Danger Signs After a Spay/Neuter Procedure
Expect your pup to be groggy after surgery, and maybe even tired for a day or two afterwards. This is normal.
However, if you see any of the following symptoms, you should notify your vet immediately as they could be signs of something serious:
- Trouble breathing (a slight cough is normal – it’s from the tube used to keep her airways open during surgery)
- The incision reopens or gets very red or hot to the touch
- The incision area swells significantly, or begins to ooze puss (mild swelling is normal)
- Refusing to eat or drink more than one day out from surgery
- Vomiting or diarrhea
Where To Get Your Pet Spayed or Neutered
If you already use a specific vet for other pets, you may already have your bases covered for this out-patient procedure.
However, you may still be interested to find out that there may be some lower cost options available to you in your community.
Let’s take a look at the different types of spay/neuter services before turning to how to find some low or even no cost programs in your area.
Types of spay/neuter programs
Many communities benefit from mobile clinics.
These surgical rooms on wheels are particularly helpful in rural areas where they often travel to different counties on a rotating schedule.
Fully equipped to handle an emergency during surgery, and staffed with trained and experienced veterinarians, many of these mobile clinics offer fast and low-cost sterilization, often funded by donations from concerned citizens and animal welfare groups.
The plus side of mobile clinics is that they reach a lot of communities where travel might otherwise be a major hurdle, particularly for lower income folks.
The down side is that it can be tricky to find out where they will be on a given day.
Chances are good that if your locality is served by a mobile clinic, the animal shelters in your area are aware of them and can get you the information you need to schedule an appointment.
Voucher programs usually work to make it more affordable to take your dog to a private vet practice and have their procedure done for a fraction of the normal cost.
Sometimes these programs are publicly funded, in other cases they are funded by donations or agreements with certain private vet practices.
Many breed rescue organizations and animal shelters use a voucher system.
The voucher works like a coupon that you take to a participating vet. Often these types of programs work on an income sliding scale, making pet sterilization as affordable as $15 to $50.
Some population centers are large enough to support stationary spay/neuter clinics.
These clinics are able to keep costs down by specializing in sterilization procedures. They often work with veterinarians who volunteer their time to make sure their community is adequately served.
It will usually require income verification to qualify for services on a sliding scale. Expect to pay between $15 and $40, depending on your income.
Some low-cost clinics also offer other veterinary services such as vaccinations, check ups and emergency care.
Another resource for folks living in some rural areas are shuttle services such as the ASPCA Spay/Neuter Alliance in North Carolina.
By making spay/neuter services both affordable and convenient for busy families, shuttle services are the next big thing in rural animal overpopulation control.
Vet School Clinics
Finally, we wanted to make sure our readers were aware that schools that train veterinarians and vet techs sometimes offer low cost services to the public.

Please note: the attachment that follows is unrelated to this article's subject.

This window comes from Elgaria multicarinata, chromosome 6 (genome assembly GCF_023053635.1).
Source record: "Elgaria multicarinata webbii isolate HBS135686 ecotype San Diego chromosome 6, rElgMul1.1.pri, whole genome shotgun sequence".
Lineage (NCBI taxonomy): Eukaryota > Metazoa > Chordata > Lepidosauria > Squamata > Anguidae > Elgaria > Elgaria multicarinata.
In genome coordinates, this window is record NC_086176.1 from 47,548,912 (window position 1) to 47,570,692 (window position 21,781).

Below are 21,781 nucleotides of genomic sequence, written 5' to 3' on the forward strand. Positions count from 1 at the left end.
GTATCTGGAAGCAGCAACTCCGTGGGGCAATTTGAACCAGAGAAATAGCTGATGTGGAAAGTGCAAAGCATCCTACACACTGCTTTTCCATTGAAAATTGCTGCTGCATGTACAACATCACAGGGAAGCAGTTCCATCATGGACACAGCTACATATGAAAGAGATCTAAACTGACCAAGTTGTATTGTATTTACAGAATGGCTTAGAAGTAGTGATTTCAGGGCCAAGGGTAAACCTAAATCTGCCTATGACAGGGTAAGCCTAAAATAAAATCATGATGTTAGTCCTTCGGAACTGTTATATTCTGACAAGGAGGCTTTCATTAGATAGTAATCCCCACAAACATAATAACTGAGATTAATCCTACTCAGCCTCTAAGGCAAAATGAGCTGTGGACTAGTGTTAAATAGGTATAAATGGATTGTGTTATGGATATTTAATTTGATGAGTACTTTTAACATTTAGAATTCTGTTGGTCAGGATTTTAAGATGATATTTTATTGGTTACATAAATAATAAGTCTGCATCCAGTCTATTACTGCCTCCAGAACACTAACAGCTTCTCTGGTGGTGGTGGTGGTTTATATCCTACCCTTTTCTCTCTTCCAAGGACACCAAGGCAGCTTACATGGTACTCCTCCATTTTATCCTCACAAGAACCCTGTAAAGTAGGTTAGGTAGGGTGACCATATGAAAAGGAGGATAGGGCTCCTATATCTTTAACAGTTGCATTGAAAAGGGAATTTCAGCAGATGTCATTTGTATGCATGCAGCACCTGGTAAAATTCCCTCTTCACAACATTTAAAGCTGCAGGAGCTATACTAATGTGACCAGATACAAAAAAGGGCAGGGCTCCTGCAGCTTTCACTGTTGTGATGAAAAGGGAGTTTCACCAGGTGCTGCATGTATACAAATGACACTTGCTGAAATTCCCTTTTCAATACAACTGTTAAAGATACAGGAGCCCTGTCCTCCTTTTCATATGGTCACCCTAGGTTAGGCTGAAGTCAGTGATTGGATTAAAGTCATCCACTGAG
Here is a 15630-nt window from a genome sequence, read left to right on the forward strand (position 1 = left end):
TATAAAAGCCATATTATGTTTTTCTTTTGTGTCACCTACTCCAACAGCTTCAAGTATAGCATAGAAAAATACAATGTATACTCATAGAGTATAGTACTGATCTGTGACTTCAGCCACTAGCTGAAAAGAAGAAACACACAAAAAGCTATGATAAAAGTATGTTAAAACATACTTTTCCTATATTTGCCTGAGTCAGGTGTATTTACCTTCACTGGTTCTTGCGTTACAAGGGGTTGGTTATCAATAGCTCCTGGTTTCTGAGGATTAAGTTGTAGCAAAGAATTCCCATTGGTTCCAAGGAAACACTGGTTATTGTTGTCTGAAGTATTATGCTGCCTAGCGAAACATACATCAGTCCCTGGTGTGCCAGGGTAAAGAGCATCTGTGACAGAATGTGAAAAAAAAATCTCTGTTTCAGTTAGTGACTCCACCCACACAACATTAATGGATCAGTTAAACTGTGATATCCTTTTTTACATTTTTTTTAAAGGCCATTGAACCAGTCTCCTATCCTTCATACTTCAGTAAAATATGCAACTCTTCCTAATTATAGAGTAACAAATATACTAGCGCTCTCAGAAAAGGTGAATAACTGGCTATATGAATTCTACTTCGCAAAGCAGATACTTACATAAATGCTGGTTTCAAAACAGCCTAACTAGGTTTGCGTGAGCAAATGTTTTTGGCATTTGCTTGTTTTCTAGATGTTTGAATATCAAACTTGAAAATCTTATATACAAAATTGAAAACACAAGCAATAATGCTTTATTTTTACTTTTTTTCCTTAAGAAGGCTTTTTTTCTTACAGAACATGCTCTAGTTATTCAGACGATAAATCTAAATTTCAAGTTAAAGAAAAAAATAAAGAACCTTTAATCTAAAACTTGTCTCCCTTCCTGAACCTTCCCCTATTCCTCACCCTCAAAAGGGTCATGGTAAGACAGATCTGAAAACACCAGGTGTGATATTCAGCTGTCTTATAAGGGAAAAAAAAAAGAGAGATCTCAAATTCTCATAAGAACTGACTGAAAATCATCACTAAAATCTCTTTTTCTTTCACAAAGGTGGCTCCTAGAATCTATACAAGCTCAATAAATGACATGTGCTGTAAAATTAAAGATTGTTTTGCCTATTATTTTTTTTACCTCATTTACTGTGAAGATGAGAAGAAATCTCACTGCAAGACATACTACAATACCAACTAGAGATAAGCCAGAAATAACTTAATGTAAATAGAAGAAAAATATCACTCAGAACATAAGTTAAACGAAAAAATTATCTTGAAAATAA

If you happen to live near a vet school, it is worth following up to find out what programs they may have to offer in your community.
How Much Does It Cost To Spay & Neuter A Dog?
Since low and no-cost spay neuter programs are usually regionally controlled, it can be hard to find services in your area.
At EasyPet, we want to make sure every dog owner can find the resources to have their pet fixed to prevent more unwanted litters.
Take a look below at a great online search tool, as well as a table to help you find out what resources are available on a state-by-state level.
This is a fantastic tool that is a great first place to check resources that are local to you. Just throw your zip code in the search tool and select your radius.
If you happen to live in a rural area, go for 50 miles to be sure to find some different options available near you. Folks that live near urban areas will naturally have more options to choose from within a smaller radius.
This search is likely to turn up nearby clinics, rescue organizations that sponsor low cost sterilization events, and any local shelters that may participate in voucher programs to help low income folks get the resources they need to be responsible pet owners.
Sponsored with help from PetSmart Charities®, this is definitely the place to start your search if you are in the U.S.
Getting our pets spayed and neutered is a vital tool in combatting pet overpopulation and animal suffering. In addition to adopting a pet, having your companion sterilized is an important contribution to the welfare of dogs in your community.
In addition to having a widespread impact, sterilization offers several behavioral and health benefits for your dog. It is an all around great choice for you and your pet!
In This Article...
- Why Spay & Neuter – The Importance
- Spay & Neuter Statistics: Myths and Facts
- Fact: Spay/neuter programs are effective.
- Fact: Pet overpopulation is directly related to dog euthanasia rates in animal shelters.
- Fact: Sterilization Increases Life Expectancy.
- Fact: Sterilization decreases aggression, territorial marking, and roaming.
- Myth: Sterilization will lead to a fat and lazy dog.
- Myth: It will take away a male dog’s sense of “manhood” to be altered.
- Myth: I can’t afford to sterilize my dog.
- The difference between spay & neuter
- Alternative sterilization options
- What to expect for post-op recovery
- Where To Get Your Pet Spayed or Neutered
- How Much Does It Cost To Spay & Neuter A Dog?